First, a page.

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Hoffmann, R. A wiki for the life sciences where authorship matters. Nature Genetics (2008)

Signal transduction in human platelets and inflammatory mediator release induced by genetically cloned hemolysin-positive and -negative Escherichia coli strains.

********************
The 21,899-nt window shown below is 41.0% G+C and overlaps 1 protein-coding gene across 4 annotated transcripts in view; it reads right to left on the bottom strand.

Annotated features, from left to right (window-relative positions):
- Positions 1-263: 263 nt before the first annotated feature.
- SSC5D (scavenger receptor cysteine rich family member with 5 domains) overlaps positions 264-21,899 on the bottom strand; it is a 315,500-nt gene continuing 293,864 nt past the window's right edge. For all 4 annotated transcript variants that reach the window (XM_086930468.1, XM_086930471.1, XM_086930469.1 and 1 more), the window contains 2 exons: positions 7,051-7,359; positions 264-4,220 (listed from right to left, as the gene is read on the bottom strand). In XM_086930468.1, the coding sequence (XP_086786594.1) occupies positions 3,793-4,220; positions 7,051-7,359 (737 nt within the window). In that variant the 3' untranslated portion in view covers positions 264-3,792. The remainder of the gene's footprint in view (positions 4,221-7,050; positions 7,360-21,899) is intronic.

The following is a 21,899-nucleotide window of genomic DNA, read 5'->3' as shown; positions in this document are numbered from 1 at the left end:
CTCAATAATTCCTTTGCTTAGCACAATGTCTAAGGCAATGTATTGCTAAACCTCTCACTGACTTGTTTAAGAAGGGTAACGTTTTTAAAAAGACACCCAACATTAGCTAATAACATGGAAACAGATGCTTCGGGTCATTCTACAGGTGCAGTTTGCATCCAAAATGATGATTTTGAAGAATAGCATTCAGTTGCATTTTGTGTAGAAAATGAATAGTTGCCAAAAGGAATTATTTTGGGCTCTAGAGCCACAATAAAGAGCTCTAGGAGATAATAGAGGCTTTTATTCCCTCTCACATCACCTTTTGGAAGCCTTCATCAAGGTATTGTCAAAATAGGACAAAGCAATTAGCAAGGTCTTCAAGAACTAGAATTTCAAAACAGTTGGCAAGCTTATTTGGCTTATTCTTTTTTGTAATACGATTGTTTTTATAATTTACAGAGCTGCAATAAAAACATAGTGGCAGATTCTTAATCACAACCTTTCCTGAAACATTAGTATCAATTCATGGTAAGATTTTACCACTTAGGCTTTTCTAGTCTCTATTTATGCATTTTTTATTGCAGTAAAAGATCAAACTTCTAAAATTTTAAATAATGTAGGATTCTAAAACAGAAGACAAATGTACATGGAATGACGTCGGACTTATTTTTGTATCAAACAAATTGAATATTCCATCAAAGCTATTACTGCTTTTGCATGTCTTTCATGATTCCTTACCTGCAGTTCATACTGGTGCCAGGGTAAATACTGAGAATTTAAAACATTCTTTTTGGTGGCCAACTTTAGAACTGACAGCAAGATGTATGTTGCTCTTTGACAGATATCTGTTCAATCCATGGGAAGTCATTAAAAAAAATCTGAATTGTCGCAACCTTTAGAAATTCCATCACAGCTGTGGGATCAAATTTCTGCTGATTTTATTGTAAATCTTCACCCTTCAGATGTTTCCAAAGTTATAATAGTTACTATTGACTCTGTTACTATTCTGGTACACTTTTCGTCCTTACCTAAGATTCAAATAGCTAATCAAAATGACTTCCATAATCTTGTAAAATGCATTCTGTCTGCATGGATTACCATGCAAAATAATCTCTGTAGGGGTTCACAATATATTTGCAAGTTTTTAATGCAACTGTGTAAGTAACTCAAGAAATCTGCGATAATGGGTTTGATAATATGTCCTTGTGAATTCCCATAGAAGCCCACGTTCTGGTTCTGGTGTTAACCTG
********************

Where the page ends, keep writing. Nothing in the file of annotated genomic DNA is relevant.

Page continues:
Incubation of human platelets with the hemolysin-producing Escherichia coli strain K-12 (pANN5211) induced the activation of protein kinase C, aggregation of platelets, calcium influx, low amounts of 12-hydroxyeicosatetraenoic acid (12-HETE), and release of serotonin from dense granules. Nonhemolytic isogenic strains of E. coli 536/21 which differed only in their types of adhesins (MSH+ MS-Fim+; S-MRH+ S-Fim+; P-MRH+ P-Fim+) released neither serotonin nor 12-HETE from human platelets nor induced platelet aggregation. All hemolysin-negative bacteria except E. coli 536/21, without any adhesins, were able to activate protein kinase C reversibly but did not induce calcium influx. Activation of platelets with fluoride, an activator of the GTP-binding protein, was associated with protein kinase C activation, calcium influx, platelet aggregation, serotonin release, and 12-HETE formation. The simultaneous stimulation of platelets with NaF and the nonhemolytic E. coli strains suppressed several of the NaF-induced platelet responses. Membrane preparations isolated from stimulated platelets with hemolysin-negative and hemolysin-positive E. coli showed increased binding of guanylylimidodiphosphate, a nonhydrolyzable GTP analog, and enhanced GTPase activity.[1]


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